Can The Echo Nest Stay Aloft in the Turbulent Music-Recommendation Industry?
(Page 3 of 4)
problem,” says Lucchese. “We’ve seen some commercial music services that are still trying to figure out how to tie together ‘Elvis Costello’ and ‘Elvis Costello and the Attractions.’ But we ended up building natural language processing capabilities that are pretty unique and turn out to have real value for the market.”
Name reconciliation, of course, isn’t the kind of service you could sell directly to music consumers—which is why “We are not interested in being a consumer-facing music service ourselves,” says Lucchese. “We are a provider of enabling technology to other music services.” That could mean anything from an ad-supported social networking site like Bebo or MySpace to an editorial outlet like Rolling Stone, Vibe, or Spin, to an Internet radio station or listening community like iMeem, to a paid music service like iTunes or Rhapsody, to a provider of mobile music downloads. (Those are just examples—Lucchese won’t confirm or deny that the company is working with any of these companies.)
The Echo Nest now has nine employees. It closed its first venture financing round—an undisclosed sum contributed by Waltham, MA-based Commonwealth Capital Ventures—in September, and will probably double in size over the next 12 months, according to Lucchese. (I imagine that it’s getting a few resumes from former Matchmine employees.) Its customers will interact with the Musical Brain through the extensive application programming interfaces (APIs) that the company is building for specific services such as recommendations or feeds. “The more you use our platform—the more you hit the APIs—the more you pay,” Lucchese explains. That way, customers don’t have to sink a lot of money into the service up front, and The Echo Nest gets a slice of the revenues as demand for online music services increases. “We definitely want to share in the growth of an industry that’s expanding at 35 percent per year.”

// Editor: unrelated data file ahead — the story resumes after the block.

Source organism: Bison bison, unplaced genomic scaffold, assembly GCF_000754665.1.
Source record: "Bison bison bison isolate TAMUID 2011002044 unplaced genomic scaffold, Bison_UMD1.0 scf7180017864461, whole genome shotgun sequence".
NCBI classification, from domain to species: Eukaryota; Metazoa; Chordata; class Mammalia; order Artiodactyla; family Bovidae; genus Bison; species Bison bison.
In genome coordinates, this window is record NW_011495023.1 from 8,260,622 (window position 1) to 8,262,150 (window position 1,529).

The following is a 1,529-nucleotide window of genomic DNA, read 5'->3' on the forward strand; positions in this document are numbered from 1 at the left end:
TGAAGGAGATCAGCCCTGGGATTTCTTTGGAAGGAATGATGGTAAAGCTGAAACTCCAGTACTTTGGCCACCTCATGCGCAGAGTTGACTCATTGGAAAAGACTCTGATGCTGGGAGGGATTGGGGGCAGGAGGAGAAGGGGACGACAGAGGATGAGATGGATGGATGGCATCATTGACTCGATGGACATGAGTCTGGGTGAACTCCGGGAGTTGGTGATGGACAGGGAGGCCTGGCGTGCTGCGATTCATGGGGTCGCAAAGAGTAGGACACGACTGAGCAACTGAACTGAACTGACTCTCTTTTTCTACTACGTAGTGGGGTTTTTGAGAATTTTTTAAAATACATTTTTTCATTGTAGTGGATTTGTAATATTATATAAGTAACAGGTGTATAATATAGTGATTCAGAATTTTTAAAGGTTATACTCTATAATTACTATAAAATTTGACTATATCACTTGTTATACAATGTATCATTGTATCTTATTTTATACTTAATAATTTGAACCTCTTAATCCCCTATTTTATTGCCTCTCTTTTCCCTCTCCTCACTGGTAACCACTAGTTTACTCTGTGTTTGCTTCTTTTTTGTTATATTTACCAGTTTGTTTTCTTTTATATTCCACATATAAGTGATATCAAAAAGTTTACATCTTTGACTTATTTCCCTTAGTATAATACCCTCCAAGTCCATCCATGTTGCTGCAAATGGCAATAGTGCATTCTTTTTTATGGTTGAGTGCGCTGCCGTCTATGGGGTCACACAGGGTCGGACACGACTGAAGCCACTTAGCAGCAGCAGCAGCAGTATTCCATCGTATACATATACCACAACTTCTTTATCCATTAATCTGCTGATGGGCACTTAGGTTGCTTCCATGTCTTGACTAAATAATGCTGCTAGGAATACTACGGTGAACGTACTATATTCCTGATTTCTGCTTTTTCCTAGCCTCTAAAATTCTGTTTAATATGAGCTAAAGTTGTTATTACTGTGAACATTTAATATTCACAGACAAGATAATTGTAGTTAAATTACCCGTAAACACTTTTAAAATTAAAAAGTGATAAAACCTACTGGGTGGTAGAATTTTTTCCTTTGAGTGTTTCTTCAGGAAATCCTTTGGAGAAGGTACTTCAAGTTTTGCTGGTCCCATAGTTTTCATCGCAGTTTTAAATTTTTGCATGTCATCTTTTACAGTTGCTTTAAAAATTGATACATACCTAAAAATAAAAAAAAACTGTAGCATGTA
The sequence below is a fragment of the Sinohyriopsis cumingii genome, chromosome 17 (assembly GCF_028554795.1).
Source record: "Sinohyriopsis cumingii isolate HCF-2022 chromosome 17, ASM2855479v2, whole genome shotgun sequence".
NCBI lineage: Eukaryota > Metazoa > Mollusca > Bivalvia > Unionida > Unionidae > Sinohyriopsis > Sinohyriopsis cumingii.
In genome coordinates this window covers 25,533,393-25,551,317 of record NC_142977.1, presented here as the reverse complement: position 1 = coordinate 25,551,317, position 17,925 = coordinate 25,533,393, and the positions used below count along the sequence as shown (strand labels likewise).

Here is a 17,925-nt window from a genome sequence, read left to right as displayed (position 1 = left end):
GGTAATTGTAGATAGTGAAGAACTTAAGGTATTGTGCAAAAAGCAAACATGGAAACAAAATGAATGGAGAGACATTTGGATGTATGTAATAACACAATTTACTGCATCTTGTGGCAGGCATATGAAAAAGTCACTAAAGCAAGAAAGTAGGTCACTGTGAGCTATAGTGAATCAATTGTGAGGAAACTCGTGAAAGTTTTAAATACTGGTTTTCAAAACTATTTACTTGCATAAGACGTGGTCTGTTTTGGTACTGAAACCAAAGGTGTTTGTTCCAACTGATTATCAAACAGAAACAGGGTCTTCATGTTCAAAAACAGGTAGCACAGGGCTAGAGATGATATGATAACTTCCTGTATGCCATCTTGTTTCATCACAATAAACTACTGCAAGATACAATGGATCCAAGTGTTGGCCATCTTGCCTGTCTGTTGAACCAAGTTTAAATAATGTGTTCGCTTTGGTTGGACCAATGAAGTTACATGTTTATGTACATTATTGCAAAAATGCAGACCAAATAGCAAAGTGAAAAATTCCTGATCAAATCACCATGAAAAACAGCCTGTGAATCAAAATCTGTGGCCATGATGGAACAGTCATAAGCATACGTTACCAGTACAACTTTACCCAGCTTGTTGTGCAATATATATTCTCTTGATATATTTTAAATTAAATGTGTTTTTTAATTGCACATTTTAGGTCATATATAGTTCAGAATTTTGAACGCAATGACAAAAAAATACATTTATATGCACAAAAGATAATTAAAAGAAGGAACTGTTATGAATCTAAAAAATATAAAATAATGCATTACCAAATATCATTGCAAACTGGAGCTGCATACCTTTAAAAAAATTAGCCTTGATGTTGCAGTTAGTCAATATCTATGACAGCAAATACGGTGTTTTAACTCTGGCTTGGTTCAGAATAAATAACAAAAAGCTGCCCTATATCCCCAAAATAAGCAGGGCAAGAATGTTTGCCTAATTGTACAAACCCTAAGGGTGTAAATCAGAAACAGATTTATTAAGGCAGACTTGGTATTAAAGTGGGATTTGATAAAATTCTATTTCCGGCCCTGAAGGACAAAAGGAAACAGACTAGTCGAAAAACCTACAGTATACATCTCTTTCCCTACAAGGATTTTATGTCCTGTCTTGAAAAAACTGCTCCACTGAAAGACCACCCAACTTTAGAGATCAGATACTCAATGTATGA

But there’s one down side to being a tools provider: you only look as smart as the people who are actually putting your tools to work. Whether The Echo Nest’s recommendation system ultimately outperforms Pandora’s “will come down to how well our customers use our tools to create new experiences for users,” Lucchese acknowledges. “How you actually measure the difference is a tough one. That said, there’s one area that’s really easy to measure, and that’s the shitty recommendations that people are getting from collaborative filtering systems. If you just looking at transaction data, you are prone to give out recommendations that people immediately distrust.”
Lucchese is right—I can’t remember the last time I bought something at Amazon based on the site’s automated recommendations. I can, however, remember the last time I set up a personalized Pandora radio station. It was last month, and it helped me discover a whole series of musicians who have a style similar to jazz pianist Robert Glasper, one of my current favorites. So the company is riding a trend—and the big question for it, as for every other technology startup, is whether it can outrun the economic downturn and transform its service into real revenues before the capital dries up. Matchmine couldn’t. The Echo Nest just might.
* * *
Next page: video of The Echo Nest’s presentation at Demo 08.
Trending on Xconomy
By posting a comment, you agree to our terms and conditions.